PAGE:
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The Western Canadian Conference on Trauma and Addictions: Canada’s Premier Clinical Skills Conference

Co-Sponsored by Sunshine Coast Health Centre

Presented by Eboni Webb, Psy.D., HSP and Robert Weiss, Ph.D., LCSW, CSAT and John Briere, Ph.D. and Robert T. Muller, Ph.D., C. Psych. and Jennifer Sweeton, Psy.D., M.S., M.A. and Zachary Walsh, Ph.D. and Darryl S. Inaba, PharmD., CATC-V, CADCIII, co-author of Uppers, Downers, All-Arounders and Stanton Peele, Ph.D., author of The Truth About Addiction and Recovery

Wednesday, May 27, 2020 – Friday, May 29, 2020  |  Edmonton, ab


!  Important Notice:

This conference will be rescheduled. More Information TBA once COVID-19 social isolation measures have been lifted.

Date & Location

Wednesday, May 27, 2020 – Friday, May 29, 2020

8:30am – 4:00pm

DoubleTree by Hilton West Edmonton

16615 109th Ave NW, Edmonton, AB

phone:  780.484.0821

 Full map & directions

Important Notice

This conference will be rescheduled. More Information TBA once COVID-19 social isolation measures have been lifted.

Many of the presenters in this conference now have online courses available. For more information please visit webinars.jackhirose.com.

If you are currently registered for this conference and would like to switch to an online course please email office@jackhirose.com to be transferred.

Who Should Attend

Clinical Professionals: All mental health professionals including, but not limited to Clinical Counsellors, Psychologists, Psychotherapists, Social Workers, Nurses, Occupational Therapists, Hospice and Palliative Care Workers, Youth Workers, Mental Health Workers, Addiction Specialists, Marital & Family Therapists, Speech Language Pathologists, Vocational Rehabilitation Consultants, School Counsellors, Behaviour Specialists, Rehabilitation Consultants, Geriatric Specialists, and all professionals looking to enhance their therapeutic skills.

Day 1 – May 27, 2020

Workshop #1: Current Science of Addiction and Recovery: Dispelling the Stigma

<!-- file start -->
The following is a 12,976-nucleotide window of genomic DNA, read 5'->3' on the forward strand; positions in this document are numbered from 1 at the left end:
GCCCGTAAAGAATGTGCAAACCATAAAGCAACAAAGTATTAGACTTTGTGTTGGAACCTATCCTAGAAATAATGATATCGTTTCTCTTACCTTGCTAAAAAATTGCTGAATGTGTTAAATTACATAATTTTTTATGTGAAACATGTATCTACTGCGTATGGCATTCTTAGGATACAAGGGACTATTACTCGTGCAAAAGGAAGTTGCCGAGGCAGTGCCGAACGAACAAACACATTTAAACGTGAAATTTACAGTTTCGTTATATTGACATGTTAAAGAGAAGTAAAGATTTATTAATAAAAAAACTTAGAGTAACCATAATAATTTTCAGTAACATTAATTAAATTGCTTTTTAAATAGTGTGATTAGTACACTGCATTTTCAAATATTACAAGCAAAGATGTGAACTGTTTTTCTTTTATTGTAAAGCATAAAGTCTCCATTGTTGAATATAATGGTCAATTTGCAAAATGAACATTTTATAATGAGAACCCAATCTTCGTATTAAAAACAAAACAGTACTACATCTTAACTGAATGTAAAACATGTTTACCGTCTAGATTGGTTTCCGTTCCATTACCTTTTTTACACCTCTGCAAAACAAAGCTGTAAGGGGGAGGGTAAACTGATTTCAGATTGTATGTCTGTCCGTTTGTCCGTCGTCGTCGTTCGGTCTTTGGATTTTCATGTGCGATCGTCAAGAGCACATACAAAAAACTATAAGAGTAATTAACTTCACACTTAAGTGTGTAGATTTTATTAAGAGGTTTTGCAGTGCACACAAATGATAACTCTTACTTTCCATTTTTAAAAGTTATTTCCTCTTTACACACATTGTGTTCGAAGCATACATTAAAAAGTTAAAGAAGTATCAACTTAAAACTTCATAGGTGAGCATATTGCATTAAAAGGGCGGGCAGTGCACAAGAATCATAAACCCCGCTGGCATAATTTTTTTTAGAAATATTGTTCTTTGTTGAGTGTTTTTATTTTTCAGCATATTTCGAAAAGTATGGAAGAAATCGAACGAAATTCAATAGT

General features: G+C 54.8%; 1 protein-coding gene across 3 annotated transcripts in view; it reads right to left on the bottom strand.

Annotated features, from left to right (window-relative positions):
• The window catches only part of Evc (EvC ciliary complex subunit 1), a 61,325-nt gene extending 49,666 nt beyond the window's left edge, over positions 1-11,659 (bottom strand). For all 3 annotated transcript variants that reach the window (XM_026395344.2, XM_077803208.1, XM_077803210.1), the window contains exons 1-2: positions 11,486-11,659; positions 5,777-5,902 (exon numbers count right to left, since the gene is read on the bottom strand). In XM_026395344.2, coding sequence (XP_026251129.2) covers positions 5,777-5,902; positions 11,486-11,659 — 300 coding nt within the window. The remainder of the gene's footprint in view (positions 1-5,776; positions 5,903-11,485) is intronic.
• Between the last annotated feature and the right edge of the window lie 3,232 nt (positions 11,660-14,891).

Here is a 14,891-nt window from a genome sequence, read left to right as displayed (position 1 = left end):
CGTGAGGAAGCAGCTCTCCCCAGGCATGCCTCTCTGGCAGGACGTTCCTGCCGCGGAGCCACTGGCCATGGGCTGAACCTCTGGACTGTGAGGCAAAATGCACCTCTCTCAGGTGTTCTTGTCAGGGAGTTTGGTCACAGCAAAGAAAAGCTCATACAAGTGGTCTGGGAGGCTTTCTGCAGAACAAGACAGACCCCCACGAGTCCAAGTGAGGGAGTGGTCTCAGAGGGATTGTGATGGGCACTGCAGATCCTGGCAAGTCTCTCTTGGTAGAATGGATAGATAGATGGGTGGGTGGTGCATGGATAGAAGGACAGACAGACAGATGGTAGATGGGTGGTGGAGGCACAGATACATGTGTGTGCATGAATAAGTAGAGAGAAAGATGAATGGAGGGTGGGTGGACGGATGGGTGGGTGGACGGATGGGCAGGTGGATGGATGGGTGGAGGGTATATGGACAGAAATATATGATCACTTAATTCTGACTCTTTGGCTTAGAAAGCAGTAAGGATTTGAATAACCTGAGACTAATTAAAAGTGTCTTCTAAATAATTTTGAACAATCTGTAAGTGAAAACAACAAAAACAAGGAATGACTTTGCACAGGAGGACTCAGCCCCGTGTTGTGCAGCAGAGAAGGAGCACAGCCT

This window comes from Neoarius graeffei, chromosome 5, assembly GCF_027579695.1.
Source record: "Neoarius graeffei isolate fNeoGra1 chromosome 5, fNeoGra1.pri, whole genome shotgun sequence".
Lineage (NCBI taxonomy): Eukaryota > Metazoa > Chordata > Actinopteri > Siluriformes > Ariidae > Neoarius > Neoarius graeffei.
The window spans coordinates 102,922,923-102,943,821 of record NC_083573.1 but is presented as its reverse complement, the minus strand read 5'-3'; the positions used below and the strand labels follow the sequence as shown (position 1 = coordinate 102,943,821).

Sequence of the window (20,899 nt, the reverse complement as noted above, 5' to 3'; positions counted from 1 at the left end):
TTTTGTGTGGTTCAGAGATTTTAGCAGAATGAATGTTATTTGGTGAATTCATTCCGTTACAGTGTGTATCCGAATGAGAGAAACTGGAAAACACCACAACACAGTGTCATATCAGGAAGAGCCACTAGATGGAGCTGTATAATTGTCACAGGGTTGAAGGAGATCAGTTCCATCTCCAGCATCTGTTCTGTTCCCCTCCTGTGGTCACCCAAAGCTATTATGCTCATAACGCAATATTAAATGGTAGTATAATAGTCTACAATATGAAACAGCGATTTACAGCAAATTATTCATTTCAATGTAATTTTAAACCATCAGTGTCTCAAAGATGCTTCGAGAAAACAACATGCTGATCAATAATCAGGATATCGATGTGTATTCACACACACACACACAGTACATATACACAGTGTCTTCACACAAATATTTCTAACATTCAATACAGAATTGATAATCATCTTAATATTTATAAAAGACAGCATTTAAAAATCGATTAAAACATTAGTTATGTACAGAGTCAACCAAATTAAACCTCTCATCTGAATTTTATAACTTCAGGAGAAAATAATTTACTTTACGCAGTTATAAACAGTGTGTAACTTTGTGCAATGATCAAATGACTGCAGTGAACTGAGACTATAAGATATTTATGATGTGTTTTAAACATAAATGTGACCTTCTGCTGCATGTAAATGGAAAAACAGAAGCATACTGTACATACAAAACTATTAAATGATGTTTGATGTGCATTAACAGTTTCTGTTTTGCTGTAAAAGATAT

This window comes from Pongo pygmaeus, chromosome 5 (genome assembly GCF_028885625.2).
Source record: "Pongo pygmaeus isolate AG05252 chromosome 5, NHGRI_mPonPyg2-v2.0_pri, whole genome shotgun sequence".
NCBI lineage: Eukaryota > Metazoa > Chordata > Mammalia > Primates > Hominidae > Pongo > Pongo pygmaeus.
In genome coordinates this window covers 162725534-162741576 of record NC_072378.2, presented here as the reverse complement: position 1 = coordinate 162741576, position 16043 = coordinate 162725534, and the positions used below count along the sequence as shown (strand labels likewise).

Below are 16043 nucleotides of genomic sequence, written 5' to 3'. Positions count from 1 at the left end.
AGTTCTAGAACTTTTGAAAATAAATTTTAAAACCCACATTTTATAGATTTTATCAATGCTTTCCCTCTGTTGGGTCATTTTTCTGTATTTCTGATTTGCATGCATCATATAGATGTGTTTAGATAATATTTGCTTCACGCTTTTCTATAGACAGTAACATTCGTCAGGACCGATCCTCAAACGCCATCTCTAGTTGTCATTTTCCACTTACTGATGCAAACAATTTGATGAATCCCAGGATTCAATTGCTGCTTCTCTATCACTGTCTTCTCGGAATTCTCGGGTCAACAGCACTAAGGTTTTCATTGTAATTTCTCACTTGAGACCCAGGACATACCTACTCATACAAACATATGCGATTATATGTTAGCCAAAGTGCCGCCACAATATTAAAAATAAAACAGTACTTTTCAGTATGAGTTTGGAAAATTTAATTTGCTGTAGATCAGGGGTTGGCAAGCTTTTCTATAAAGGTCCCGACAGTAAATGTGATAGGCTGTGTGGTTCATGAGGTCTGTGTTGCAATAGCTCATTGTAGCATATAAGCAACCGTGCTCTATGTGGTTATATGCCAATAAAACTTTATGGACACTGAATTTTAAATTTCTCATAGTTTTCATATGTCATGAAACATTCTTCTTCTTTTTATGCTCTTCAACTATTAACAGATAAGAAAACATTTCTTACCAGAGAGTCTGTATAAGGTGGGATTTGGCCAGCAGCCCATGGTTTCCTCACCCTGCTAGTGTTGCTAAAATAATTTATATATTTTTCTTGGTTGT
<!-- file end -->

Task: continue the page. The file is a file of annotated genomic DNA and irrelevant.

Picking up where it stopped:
Presented by Darryl S. Inaba, PharmD., CATC-V, CADCIII, co-author of Uppers, Downers, All-Arounders

8:30am - 4:00pm   May 27, 2020


Brain imaging and other more recent research tools continue to discover variances in neuro-cellular, neuro-chemical, and neuro-functioning that underlie a vulnerability to develop substance-related and other addictive disorders. The brain anomalies associated with addictive disorders provide an understanding of the differences between the wide variety of drugs and behavioural compulsions. They also help to explain why some are more likely than others to relapse after treatment for their compulsive drug use or behaviours. The rapidly expanding field of Addiction Medicine provides new insights on preventing, assessing and treatment of addictions and related disorders. It is also providing more evidenced-based resources to better manage those struggling with these major mental health disorders. This presentation will explore the evolving science of Addiction and Recovery to dispel the undue stigma associated with Substance Related and Addictive Disorders. It will also offer an introduction to the new resources in development to treat these disorder and the evolving medical specialty of addiction medicine.

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  • Increased understanding of neuro-chemical, neuro-cellular and neuro-functional mechanisms that underlie addictions and related disorders.
  • Appreciation of the diathesis stress model as the root cause of addiction and related disorders
  • Familiarity with the brain’s memory process of dendritic spines and their role in triggering cravings that lead to vulnerability for slips and relapses in recovery.
  • Improved understanding of the brain’s memory process and its role in craving and relapse in addiction
  • Exposure to the expanding science of epigenetic gene expressions and how environmental trauma can influence the vulnerability to addiction